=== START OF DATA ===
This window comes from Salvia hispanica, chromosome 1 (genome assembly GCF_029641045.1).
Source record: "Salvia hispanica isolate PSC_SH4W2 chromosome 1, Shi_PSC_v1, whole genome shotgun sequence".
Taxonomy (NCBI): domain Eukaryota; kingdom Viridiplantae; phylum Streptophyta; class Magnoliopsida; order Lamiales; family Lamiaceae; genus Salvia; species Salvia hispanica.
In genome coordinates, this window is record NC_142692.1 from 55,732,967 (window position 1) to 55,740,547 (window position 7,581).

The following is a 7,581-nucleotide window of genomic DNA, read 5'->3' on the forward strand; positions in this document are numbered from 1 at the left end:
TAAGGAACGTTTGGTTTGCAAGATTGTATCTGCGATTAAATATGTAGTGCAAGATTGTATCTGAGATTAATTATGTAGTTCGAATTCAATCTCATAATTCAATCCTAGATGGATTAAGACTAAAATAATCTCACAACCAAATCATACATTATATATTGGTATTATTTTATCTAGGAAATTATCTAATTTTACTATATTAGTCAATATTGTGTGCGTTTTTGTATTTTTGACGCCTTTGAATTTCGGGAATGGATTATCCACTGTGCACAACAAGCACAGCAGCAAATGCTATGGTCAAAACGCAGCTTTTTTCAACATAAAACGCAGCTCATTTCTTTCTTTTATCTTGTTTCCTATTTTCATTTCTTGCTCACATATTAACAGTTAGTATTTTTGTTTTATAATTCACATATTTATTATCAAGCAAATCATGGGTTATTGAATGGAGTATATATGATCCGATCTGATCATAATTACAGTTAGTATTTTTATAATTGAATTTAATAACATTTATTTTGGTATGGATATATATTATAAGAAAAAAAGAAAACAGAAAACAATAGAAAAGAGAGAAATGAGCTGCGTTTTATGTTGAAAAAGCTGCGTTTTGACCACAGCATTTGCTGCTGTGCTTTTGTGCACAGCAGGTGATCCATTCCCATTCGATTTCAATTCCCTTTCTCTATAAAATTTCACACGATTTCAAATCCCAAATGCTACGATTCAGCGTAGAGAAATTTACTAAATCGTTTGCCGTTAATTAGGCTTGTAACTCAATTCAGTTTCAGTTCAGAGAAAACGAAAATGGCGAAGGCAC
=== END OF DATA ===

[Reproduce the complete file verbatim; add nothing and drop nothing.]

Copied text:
This window comes from Salvia hispanica, chromosome 1 (genome assembly GCF_029641045.1).
Source record: "Salvia hispanica isolate PSC_SH4W2 chromosome 1, Shi_PSC_v1, whole genome shotgun sequence".
Taxonomy (NCBI): domain Eukaryota; kingdom Viridiplantae; phylum Streptophyta; class Magnoliopsida; order Lamiales; family Lamiaceae; genus Salvia; species Salvia hispanica.
In genome coordinates, this window is record NC_142692.1 from 55,732,967 (window position 1) to 55,740,547 (window position 7,581).

The following is a 7,581-nucleotide window of genomic DNA, read 5'->3' on the forward strand; positions in this document are numbered from 1 at the left end:
TAAGGAACGTTTGGTTTGCAAGATTGTATCTGCGATTAAATATGTAGTGCAAGATTGTATCTGAGATTAATTATGTAGTTCGAATTCAATCTCATAATTCAATCCTAGATGGATTAAGACTAAAATAATCTCACAACCAAATCATACATTATATATTGGTATTATTTTATCTAGGAAATTATCTAATTTTACTATATTAGTCAATATTGTGTGCGTTTTTGTATTTTTGACGCCTTTGAATTTCGGGAATGGATTATCCACTGTGCACAACAAGCACAGCAGCAAATGCTATGGTCAAAACGCAGCTTTTTTCAACATAAAACGCAGCTCATTTCTTTCTTTTATCTTGTTTCCTATTTTCATTTCTTGCTCACATATTAACAGTTAGTATTTTTGTTTTATAATTCACATATTTATTATCAAGCAAATCATGGGTTATTGAATGGAGTATATATGATCCGATCTGATCATAATTACAGTTAGTATTTTTATAATTGAATTTAATAACATTTATTTTGGTATGGATATATATTATAAGAAAAAAAGAAAACAGAAAACAATAGAAAAGAGAGAAATGAGCTGCGTTTTATGTTGAAAAAGCTGCGTTTTGACCACAGCATTTGCTGCTGTGCTTTTGTGCACAGCAGGTGATCCATTCCCATTCGATTTCAATTCCCTTTCTCTATAAAATTTCACACGATTTCAAATCCCAAATGCTACGATTCAGCGTAGAGAAATTTACTAAATCGTTTGCCGTTAATTAGGCTTGTAACTCAATTCAGTTTCAGTTCAGAGAAAACGAAAATGGCGAAGGCAC